university printers. Adjust university printer "properties" to produce
Punctuation and Spacing; Quotation Marks with Periods and Commas
After a period, exclamation point or question mark, monospace
typewriters required a two-space gap before the start of the next sentence
to ensure a visible break. After a comma or semicolon, there was
one space before the next character. After a colon there were two spaces.
One should still follow these practices.
When using proportional fonts, the font itself will adjust the two
literal spaces to one proportional space, but leave the two literal spaces
intact in case the text is later converted to a monospace font. The
difference between a monospace (typewriter) and proportional font can be
seen as follows (the first uses the monospace "Courier" font, the second
the proportional "Times" font and the third the proportional "Arial" font,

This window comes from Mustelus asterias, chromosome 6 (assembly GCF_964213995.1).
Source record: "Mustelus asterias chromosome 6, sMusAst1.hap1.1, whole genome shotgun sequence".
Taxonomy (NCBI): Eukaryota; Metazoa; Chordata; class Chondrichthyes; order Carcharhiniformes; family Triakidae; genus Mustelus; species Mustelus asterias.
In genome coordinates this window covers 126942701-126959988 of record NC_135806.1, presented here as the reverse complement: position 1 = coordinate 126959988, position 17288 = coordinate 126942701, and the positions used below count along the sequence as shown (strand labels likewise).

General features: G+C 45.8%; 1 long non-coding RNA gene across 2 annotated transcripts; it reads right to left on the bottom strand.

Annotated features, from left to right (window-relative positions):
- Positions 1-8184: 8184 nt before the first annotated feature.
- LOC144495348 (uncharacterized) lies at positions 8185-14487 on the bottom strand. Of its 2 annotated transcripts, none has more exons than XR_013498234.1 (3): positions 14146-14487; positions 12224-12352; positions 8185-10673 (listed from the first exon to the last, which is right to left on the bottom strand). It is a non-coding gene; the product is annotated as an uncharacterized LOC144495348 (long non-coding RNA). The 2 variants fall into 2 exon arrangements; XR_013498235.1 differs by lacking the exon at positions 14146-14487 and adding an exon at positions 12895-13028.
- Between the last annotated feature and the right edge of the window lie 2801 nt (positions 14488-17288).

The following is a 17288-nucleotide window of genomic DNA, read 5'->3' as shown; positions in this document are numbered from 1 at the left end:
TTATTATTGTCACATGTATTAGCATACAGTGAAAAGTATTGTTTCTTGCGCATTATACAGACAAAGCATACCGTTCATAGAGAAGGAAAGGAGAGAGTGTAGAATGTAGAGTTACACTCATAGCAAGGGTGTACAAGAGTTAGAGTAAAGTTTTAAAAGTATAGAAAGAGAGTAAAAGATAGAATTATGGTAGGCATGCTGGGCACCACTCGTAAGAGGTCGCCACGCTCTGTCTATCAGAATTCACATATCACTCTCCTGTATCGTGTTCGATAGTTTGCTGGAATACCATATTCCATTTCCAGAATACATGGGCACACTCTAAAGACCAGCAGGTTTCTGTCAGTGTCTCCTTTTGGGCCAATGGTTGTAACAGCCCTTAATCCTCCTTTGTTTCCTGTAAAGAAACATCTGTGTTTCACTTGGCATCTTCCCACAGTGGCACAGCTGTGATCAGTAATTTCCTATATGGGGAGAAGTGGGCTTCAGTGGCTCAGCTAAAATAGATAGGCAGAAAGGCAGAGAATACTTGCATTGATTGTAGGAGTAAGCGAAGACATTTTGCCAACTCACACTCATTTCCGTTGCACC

all with an HTML size of "3"):
The quick brown fox jumped over the lazy dog. (vs)
The quick brown fox jumped over the lazy dog.
The quick brown fox jumped over the lazy dog.
With parenthetical elements, do not leave spaces inside
the parentheses; do it (this way); not ( this way ). A comma may
follow a parenthetical remark (like this), but never precedes a
With typewriters, dashes were formed by using the hyphen, but
differently in the US and Britain. British English used - like this
- a hyphen preceded and followed by a space. American English--like
this--used two hyphens, with no intervening spaces. (In neither country
can a comma be used together with a dash,like this.) Word
processors and HTML coding can produce a so-called 'em' dash
a regular dash which is the same in American and British
American and British usage also differs with quotation marks used
together with periods and commas. In American usage, commas and periods
are always inside closing quotation marks, whereas in British usage they
may be inside or outside closing quotation marks depending on whether they
were part of the original quotation. However, unless one is writing
specifically in American or British English, either style may be used, as
long as the text is consistent and the intention is clear.